NEW DELHI: Even as the Supreme Court on Thursday said the judiciary could not “legislate” to prevent tainted persons from contesting elections, attorney general K K Venugopal suggested that the SC could recommend to Parliament to enact a law debarring those from polls against whom charges had been framed in heinous crimes.
A bench of CJI Dipak Misra and Justices R F Nariman, A M Khanwilkar, D Y Chandrachud and Indu Malhotra conferred among themselves several times and told a bunch of petitioners, who sought a direction to debar candidates with criminal background from contesting elections, that the SC was bound by the ‘Laxman Rekha’ which mandated constitutional courts only to declare the law and not legislate.
It said a direction from the court to debar tainted candidates from contesting polls would amount to legislation. Appearing for a petitioner, senior advocate Dinesh Dwivedi said it would not amount to legislating as there was a vacuum in law on tainted candidates’ right to contest polls.
But Justice Nariman said Article 102 of the Constitution and provisions of Representation of the People Act provided grounds for disqualification from contesting polls and empowered only Parliament to add to it. However, CJI Misra said the SC had ordered filing of affidavits by candidates declaring their criminal antecedents and providing ‘none of the above’ (NOTA) provision to voters.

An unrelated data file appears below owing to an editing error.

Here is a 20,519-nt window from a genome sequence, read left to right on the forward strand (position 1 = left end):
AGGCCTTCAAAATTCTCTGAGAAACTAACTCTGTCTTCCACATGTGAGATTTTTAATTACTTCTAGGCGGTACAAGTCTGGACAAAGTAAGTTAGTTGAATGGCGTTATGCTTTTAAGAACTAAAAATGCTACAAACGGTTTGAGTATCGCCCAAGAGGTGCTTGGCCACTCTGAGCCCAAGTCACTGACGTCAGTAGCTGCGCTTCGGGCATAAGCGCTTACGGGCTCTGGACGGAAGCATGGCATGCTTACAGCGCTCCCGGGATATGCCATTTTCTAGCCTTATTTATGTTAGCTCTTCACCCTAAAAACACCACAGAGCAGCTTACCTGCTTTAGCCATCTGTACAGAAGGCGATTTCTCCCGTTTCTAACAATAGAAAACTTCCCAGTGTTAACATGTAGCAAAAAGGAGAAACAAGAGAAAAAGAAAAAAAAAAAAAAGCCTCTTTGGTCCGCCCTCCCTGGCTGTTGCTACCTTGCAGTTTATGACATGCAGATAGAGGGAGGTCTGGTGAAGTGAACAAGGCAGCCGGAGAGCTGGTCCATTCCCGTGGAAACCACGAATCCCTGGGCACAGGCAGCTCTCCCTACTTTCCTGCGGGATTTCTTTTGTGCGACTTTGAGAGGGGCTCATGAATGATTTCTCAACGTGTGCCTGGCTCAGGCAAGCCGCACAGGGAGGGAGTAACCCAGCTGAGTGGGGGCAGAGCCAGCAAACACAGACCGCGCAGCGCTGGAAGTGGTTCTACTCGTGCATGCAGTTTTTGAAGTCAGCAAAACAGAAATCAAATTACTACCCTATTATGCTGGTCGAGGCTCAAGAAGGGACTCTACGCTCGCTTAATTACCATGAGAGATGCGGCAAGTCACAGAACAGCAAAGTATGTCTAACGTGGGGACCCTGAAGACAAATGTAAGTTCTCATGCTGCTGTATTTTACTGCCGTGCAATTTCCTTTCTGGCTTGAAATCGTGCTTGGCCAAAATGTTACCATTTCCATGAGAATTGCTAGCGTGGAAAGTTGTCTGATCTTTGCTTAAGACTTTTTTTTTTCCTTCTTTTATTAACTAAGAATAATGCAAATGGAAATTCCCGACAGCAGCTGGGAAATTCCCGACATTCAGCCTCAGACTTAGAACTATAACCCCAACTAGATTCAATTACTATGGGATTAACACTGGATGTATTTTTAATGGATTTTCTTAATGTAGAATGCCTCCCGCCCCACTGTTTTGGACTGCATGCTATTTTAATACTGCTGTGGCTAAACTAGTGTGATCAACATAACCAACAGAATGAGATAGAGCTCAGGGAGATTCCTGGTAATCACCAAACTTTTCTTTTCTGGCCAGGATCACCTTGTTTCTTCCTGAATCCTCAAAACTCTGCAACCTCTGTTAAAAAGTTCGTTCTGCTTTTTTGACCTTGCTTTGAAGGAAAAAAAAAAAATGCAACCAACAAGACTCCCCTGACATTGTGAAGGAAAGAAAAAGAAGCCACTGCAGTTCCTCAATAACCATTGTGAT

However, would the SC be going beyond its boundaries if it proceeded to add more disqualification grounds, he asked. The SC recognised that there was a grievance among citizens that criminalisation of politics was on the rise.
The CJI asked the AG how the rising tide of criminalisation of politics could be arrested, even as Krishnan Venugopal, standing opposite his father K K Venugopal, agreed with Dwivedi that Parliament would never enact a law to debar criminals from polls as parties preferred them as their candidates since their winnability was much higher than ordinary candidates.
The AG took a bold stand on behalf of the Centre and said the SC could recommend to Parliament to enact a law debarring those against whom a trial court had framed charges in a heinous offence and s/he had exhausted her/his remedy up to the SC in seeking a stay.